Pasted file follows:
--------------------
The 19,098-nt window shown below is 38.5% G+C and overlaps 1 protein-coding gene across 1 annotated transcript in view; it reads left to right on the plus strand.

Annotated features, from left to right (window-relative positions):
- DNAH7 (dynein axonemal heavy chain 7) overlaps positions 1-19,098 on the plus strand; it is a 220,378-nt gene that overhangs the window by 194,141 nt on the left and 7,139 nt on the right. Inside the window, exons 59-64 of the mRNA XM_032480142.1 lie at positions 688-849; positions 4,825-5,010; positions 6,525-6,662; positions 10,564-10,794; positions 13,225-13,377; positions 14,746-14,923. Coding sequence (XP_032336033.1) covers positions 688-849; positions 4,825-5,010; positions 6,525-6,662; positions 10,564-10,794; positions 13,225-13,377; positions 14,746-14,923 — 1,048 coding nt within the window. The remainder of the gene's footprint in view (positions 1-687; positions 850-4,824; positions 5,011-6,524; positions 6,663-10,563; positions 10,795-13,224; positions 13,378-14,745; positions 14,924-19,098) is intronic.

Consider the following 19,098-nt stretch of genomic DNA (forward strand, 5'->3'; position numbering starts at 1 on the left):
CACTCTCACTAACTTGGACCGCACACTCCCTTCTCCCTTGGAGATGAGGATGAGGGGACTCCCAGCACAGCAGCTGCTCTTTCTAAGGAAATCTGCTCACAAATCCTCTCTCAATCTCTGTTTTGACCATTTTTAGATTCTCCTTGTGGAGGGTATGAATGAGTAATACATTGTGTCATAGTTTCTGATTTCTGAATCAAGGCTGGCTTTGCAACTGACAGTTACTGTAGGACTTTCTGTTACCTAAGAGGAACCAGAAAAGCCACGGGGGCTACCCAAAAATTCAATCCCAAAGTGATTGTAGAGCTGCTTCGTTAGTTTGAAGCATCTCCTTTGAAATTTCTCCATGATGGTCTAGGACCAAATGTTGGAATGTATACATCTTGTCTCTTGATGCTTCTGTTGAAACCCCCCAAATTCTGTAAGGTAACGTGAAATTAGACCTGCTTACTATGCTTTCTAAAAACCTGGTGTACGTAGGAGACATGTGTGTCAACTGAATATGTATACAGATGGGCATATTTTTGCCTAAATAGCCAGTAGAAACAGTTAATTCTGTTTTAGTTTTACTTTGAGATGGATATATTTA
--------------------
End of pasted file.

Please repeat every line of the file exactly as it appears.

The 19,098-nt window shown below is 38.5% G+C and overlaps 1 protein-coding gene across 1 annotated transcript in view; it reads left to right on the plus strand.

Annotated features, from left to right (window-relative positions):
- DNAH7 (dynein axonemal heavy chain 7) overlaps positions 1-19,098 on the plus strand; it is a 220,378-nt gene that overhangs the window by 194,141 nt on the left and 7,139 nt on the right. Inside the window, exons 59-64 of the mRNA XM_032480142.1 lie at positions 688-849; positions 4,825-5,010; positions 6,525-6,662; positions 10,564-10,794; positions 13,225-13,377; positions 14,746-14,923. Coding sequence (XP_032336033.1) covers positions 688-849; positions 4,825-5,010; positions 6,525-6,662; positions 10,564-10,794; positions 13,225-13,377; positions 14,746-14,923 — 1,048 coding nt within the window. The remainder of the gene's footprint in view (positions 1-687; positions 850-4,824; positions 5,011-6,524; positions 6,663-10,563; positions 10,795-13,224; positions 13,378-14,745; positions 14,924-19,098) is intronic.

Consider the following 19,098-nt stretch of genomic DNA (forward strand, 5'->3'; position numbering starts at 1 on the left):
CACTCTCACTAACTTGGACCGCACACTCCCTTCTCCCTTGGAGATGAGGATGAGGGGACTCCCAGCACAGCAGCTGCTCTTTCTAAGGAAATCTGCTCACAAATCCTCTCTCAATCTCTGTTTTGACCATTTTTAGATTCTCCTTGTGGAGGGTATGAATGAGTAATACATTGTGTCATAGTTTCTGATTTCTGAATCAAGGCTGGCTTTGCAACTGACAGTTACTGTAGGACTTTCTGTTACCTAAGAGGAACCAGAAAAGCCACGGGGGCTACCCAAAAATTCAATCCCAAAGTGATTGTAGAGCTGCTTCGTTAGTTTGAAGCATCTCCTTTGAAATTTCTCCATGATGGTCTAGGACCAAATGTTGGAATGTATACATCTTGTCTCTTGATGCTTCTGTTGAAACCCCCCAAATTCTGTAAGGTAACGTGAAATTAGACCTGCTTACTATGCTTTCTAAAAACCTGGTGTACGTAGGAGACATGTGTGTCAACTGAATATGTATACAGATGGGCATATTTTTGCCTAAATAGCCAGTAGAAACAGTTAATTCTGTTTTAGTTTTACTTTGAGATGGATATATTTA